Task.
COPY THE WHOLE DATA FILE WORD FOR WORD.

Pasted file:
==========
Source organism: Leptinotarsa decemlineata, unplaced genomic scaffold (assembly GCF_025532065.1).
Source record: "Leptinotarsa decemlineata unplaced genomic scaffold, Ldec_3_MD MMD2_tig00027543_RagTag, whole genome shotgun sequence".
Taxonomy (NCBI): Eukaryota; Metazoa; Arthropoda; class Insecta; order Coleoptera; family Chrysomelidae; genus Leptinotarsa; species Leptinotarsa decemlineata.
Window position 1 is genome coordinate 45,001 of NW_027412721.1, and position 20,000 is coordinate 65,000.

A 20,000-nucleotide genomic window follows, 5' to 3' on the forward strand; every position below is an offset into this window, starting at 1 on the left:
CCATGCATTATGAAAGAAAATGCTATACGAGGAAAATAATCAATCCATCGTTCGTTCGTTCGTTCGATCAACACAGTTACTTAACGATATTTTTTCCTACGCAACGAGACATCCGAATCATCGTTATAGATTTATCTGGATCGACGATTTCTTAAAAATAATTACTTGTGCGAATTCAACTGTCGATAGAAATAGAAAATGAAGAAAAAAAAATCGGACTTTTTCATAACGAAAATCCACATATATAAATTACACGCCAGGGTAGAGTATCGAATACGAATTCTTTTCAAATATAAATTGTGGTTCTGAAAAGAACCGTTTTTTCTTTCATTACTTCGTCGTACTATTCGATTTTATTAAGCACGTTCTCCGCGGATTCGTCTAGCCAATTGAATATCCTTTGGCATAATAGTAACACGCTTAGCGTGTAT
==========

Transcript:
Source organism: Leptinotarsa decemlineata, unplaced genomic scaffold (assembly GCF_025532065.1).
Source record: "Leptinotarsa decemlineata unplaced genomic scaffold, Ldec_3_MD MMD2_tig00027543_RagTag, whole genome shotgun sequence".
Taxonomy (NCBI): Eukaryota; Metazoa; Arthropoda; class Insecta; order Coleoptera; family Chrysomelidae; genus Leptinotarsa; species Leptinotarsa decemlineata.
Window position 1 is genome coordinate 45,001 of NW_027412721.1, and position 20,000 is coordinate 65,000.

A 20,000-nucleotide genomic window follows, 5' to 3' on the forward strand; every position below is an offset into this window, starting at 1 on the left:
CCATGCATTATGAAAGAAAATGCTATACGAGGAAAATAATCAATCCATCGTTCGTTCGTTCGTTCGATCAACACAGTTACTTAACGATATTTTTTCCTACGCAACGAGACATCCGAATCATCGTTATAGATTTATCTGGATCGACGATTTCTTAAAAATAATTACTTGTGCGAATTCAACTGTCGATAGAAATAGAAAATGAAGAAAAAAAAATCGGACTTTTTCATAACGAAAATCCACATATATAAATTACACGCCAGGGTAGAGTATCGAATACGAATTCTTTTCAAATATAAATTGTGGTTCTGAAAAGAACCGTTTTTTCTTTCATTACTTCGTCGTACTATTCGATTTTATTAAGCACGTTCTCCGCGGATTCGTCTAGCCAATTGAATATCCTTTGGCATAATAGTAACACGCTTAGCGTGTAT